It pointed out that on the busiest weekend of the season up to 39 runs would have to be closed or narrowed to preserve the scene. Blue Mountain called evidence that being forced to close or narrow ski runs would create more hazards as a result of barricades. It was argued by Blue Mountain that the Ministry of Labour’s interpretation would result in the Toronto Maple Leafs being forced to stop a NHL hockey game when a player was critically injured until the scene was released by an Inspector.
The Ministry of Labour argued that the purpose of the broad reporting requirement was to ensure that the Ministry was made aware of situations that created risks to workers. The OLRB completely accepted this submission. The Vice-Chair referred to a hypothetical situation where a non-worker fell down an open shaft on a construction site and held that if Blue Mountain’s approach were followed this dangerous situation would not come to the attention of the Ministry.
The OLRB held that the pool area was a “workplace”. Even though no evidence was called about the work performed in the pool area, the Vice-Chair “inferred” based on “general and common knowledge” that at least one employee of Blue Mountain enters the pool area at least once each day.
The OLRB ruled on jurisdictional grounds that the issue of disturbing the scene was not properly before it as no orders were issued with respect to this issue. The Vice-Chair held that the issue of section 51(2) would be best addressed in a case where the provision was directly in issue. The Court of Appeal ended up taking a very different approach and placed great emphasis on the broader implications of the OLRB’s interpretation of the reporting obligation.
Judicial Review Application to the Divisional Court
Blue Mountain brought an Application for Judicial Review to the Divisional Court which dismissed the Application for Judicial Review. It upheld the Vice-Chair’s finding that the plain wording of the section required that a critical injury or fatality to any “person” had to be reported and accepted that it was not appropriate to consider the disturbing the scene accident. The Divisional Court also agreed with the OLRB’s findings that the pool area was a “workplace” even if there were no workers present or involved in the accident.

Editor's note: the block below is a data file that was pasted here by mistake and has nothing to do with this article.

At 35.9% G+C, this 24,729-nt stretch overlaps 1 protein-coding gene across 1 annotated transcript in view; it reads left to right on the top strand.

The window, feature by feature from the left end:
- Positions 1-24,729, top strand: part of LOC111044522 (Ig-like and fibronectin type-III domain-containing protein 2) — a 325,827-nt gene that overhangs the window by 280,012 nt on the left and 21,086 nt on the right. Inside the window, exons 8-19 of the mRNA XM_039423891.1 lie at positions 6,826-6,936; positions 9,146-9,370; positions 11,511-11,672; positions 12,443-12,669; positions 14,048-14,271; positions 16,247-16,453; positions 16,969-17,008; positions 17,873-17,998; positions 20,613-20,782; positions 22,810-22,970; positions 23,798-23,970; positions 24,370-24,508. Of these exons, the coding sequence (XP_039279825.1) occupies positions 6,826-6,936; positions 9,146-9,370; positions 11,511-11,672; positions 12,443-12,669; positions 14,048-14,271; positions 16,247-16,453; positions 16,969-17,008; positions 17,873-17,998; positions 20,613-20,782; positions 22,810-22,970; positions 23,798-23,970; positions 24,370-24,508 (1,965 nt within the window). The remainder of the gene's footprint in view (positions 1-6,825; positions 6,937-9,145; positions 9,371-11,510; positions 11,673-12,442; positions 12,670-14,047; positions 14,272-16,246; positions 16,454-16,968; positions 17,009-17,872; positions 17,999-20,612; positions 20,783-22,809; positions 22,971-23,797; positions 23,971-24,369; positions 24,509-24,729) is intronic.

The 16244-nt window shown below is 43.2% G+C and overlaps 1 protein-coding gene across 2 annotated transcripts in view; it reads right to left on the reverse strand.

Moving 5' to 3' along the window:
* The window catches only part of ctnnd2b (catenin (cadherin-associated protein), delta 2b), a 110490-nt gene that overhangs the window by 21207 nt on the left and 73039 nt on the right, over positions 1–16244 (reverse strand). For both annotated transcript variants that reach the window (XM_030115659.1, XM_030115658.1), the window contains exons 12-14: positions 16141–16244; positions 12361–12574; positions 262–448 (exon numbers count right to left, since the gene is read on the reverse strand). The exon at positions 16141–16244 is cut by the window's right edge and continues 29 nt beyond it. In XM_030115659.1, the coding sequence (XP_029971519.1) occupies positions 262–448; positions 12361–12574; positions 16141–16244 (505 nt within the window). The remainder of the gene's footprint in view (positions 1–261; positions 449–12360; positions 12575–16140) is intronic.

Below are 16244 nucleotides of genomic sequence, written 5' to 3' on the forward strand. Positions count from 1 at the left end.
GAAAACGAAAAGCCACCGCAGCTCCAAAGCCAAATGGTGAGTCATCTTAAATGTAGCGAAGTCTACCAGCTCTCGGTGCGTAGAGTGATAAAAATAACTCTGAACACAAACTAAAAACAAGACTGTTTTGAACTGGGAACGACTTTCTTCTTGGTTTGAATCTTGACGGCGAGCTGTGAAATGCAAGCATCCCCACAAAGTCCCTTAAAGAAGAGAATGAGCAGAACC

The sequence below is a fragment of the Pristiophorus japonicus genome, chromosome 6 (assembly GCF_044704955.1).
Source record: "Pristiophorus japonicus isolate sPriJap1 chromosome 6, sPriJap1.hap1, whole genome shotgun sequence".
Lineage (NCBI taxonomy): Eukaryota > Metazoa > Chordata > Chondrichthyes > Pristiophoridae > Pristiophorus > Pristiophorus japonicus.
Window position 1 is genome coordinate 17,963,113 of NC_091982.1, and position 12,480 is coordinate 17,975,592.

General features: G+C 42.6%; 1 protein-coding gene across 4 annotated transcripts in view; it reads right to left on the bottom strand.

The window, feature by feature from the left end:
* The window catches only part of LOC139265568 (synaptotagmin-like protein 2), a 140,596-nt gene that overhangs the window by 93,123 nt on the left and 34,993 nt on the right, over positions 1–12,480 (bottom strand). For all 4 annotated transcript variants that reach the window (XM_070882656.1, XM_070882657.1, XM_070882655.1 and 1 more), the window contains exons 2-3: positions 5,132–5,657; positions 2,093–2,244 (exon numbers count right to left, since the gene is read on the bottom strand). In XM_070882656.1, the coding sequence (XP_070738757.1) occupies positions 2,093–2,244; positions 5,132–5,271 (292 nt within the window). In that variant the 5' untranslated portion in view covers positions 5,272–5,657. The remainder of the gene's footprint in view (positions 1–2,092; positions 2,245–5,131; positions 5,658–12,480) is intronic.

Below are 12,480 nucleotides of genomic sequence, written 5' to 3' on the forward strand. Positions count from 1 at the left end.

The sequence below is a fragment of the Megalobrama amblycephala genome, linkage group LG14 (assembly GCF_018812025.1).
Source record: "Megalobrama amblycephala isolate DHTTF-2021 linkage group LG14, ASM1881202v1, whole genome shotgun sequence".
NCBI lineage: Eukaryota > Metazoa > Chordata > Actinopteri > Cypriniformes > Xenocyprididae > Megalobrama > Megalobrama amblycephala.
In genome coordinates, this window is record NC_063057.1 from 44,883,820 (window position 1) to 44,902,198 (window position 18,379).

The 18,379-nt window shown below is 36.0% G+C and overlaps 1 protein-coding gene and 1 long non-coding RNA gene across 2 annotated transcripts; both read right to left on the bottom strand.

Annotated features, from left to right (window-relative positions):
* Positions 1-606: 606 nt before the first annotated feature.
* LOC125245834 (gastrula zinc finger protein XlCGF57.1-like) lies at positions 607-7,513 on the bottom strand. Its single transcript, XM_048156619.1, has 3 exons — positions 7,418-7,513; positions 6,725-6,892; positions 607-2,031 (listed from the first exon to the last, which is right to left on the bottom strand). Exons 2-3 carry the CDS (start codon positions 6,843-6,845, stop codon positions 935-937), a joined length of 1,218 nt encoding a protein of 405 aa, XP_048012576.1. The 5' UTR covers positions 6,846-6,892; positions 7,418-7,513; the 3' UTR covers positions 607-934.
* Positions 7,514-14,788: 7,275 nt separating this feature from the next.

Decision of the Court of Appeal
Blue Mountain pursued a further appeal to the Ontario Court of Appeal. In a decision which surprised many legal experts, the Court of Appeal took a very different approach to this case than the other decision-makers. Significantly, the Court of Appeal refused to confine the analysis to the narrow facts before it and considered submissions and from the tourism industry and a group representing conservation authorities about the impact of this case on their operations.
The Court of the Appeal held while a technical reading of the OHSA offers some support for the OLRB’s interpretation, the practical result of the approach taken by the OLRB was that the reach of the legislation was extended far beyond what was necessary to protect worker safety.
The Court of Appeal placed great emphasis on the legal principle which states that where there are competing interpretations of a law, the Court should interpret the legislation in a manner which avoids absurd results. It was held by the Court of Appeal that the OLRB’s approach could result in a number of absurd results including parents being obliged to report an injury to a child if they employed a nanny or a hotel being required to report the death of a guest from a heart attack.
The Court of Appeal rejected the “limitless scope” of the OLRB interpretation but also did not completely accept Blue Mountain’s interpretation which would have limited the application of the notice and reporting requirements only to situations where a worker is actually present at the scene of the accident. The Court of Appeal set out the following interpretation of an employer’s reporting obligation under the OHSA,
I would interpret s. 51(1) to provide that the Ministry must be notified of a death or critical injury at a site, and the requisite report provided, where there is some reasonable nexus between the hazard giving rise to the death or critical injury and a realistic risk to worker safety at a workplace. A workplace is where (i) a worker is carrying out his or her employment duties at the time the incident occurs, or, (ii) where a worker might reasonably be expected to be carrying out such duties in the ordinary course of his or her work.